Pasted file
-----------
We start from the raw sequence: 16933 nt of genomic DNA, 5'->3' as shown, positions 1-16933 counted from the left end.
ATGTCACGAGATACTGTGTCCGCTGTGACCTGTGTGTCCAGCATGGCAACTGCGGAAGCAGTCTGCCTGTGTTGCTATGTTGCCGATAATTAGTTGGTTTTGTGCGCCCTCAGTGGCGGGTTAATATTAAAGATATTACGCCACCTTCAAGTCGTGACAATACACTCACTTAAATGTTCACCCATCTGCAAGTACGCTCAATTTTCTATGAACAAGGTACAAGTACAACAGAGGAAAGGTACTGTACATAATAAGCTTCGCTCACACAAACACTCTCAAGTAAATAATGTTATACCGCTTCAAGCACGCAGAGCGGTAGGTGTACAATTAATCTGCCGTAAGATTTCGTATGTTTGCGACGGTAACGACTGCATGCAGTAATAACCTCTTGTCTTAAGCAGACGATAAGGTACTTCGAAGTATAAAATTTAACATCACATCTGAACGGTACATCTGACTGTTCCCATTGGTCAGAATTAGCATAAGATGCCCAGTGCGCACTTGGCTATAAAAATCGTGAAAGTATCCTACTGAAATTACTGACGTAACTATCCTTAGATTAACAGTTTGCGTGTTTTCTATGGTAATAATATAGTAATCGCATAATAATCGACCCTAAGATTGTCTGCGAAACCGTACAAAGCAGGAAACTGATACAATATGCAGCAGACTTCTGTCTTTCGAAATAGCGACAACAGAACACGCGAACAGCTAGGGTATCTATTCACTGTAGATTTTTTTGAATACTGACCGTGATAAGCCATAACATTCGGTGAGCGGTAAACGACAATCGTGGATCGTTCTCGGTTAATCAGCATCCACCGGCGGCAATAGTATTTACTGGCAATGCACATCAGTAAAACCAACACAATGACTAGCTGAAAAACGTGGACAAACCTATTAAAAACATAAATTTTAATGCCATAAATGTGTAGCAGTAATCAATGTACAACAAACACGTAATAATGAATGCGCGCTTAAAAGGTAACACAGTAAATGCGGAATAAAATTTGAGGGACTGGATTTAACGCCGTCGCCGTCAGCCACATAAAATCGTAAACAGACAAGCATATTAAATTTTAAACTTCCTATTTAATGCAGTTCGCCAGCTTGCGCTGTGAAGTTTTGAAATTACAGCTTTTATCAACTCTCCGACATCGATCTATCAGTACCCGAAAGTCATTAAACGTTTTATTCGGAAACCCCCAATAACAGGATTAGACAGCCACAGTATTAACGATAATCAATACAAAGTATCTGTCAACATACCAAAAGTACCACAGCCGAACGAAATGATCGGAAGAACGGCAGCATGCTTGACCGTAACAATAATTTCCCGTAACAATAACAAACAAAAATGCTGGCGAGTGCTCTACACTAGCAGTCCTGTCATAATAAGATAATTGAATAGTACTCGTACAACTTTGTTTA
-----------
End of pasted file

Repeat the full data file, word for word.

We start from the raw sequence: 16933 nt of genomic DNA, 5'->3' as shown, positions 1-16933 counted from the left end.
ATGTCACGAGATACTGTGTCCGCTGTGACCTGTGTGTCCAGCATGGCAACTGCGGAAGCAGTCTGCCTGTGTTGCTATGTTGCCGATAATTAGTTGGTTTTGTGCGCCCTCAGTGGCGGGTTAATATTAAAGATATTACGCCACCTTCAAGTCGTGACAATACACTCACTTAAATGTTCACCCATCTGCAAGTACGCTCAATTTTCTATGAACAAGGTACAAGTACAACAGAGGAAAGGTACTGTACATAATAAGCTTCGCTCACACAAACACTCTCAAGTAAATAATGTTATACCGCTTCAAGCACGCAGAGCGGTAGGTGTACAATTAATCTGCCGTAAGATTTCGTATGTTTGCGACGGTAACGACTGCATGCAGTAATAACCTCTTGTCTTAAGCAGACGATAAGGTACTTCGAAGTATAAAATTTAACATCACATCTGAACGGTACATCTGACTGTTCCCATTGGTCAGAATTAGCATAAGATGCCCAGTGCGCACTTGGCTATAAAAATCGTGAAAGTATCCTACTGAAATTACTGACGTAACTATCCTTAGATTAACAGTTTGCGTGTTTTCTATGGTAATAATATAGTAATCGCATAATAATCGACCCTAAGATTGTCTGCGAAACCGTACAAAGCAGGAAACTGATACAATATGCAGCAGACTTCTGTCTTTCGAAATAGCGACAACAGAACACGCGAACAGCTAGGGTATCTATTCACTGTAGATTTTTTTGAATACTGACCGTGATAAGCCATAACATTCGGTGAGCGGTAAACGACAATCGTGGATCGTTCTCGGTTAATCAGCATCCACCGGCGGCAATAGTATTTACTGGCAATGCACATCAGTAAAACCAACACAATGACTAGCTGAAAAACGTGGACAAACCTATTAAAAACATAAATTTTAATGCCATAAATGTGTAGCAGTAATCAATGTACAACAAACACGTAATAATGAATGCGCGCTTAAAAGGTAACACAGTAAATGCGGAATAAAATTTGAGGGACTGGATTTAACGCCGTCGCCGTCAGCCACATAAAATCGTAAACAGACAAGCATATTAAATTTTAAACTTCCTATTTAATGCAGTTCGCCAGCTTGCGCTGTGAAGTTTTGAAATTACAGCTTTTATCAACTCTCCGACATCGATCTATCAGTACCCGAAAGTCATTAAACGTTTTATTCGGAAACCCCCAATAACAGGATTAGACAGCCACAGTATTAACGATAATCAATACAAAGTATCTGTCAACATACCAAAAGTACCACAGCCGAACGAAATGATCGGAAGAACGGCAGCATGCTTGACCGTAACAATAATTTCCCGTAACAATAACAAACAAAAATGCTGGCGAGTGCTCTACACTAGCAGTCCTGTCATAATAAGATAATTGAATAGTACTCGTACAACTTTGTTTA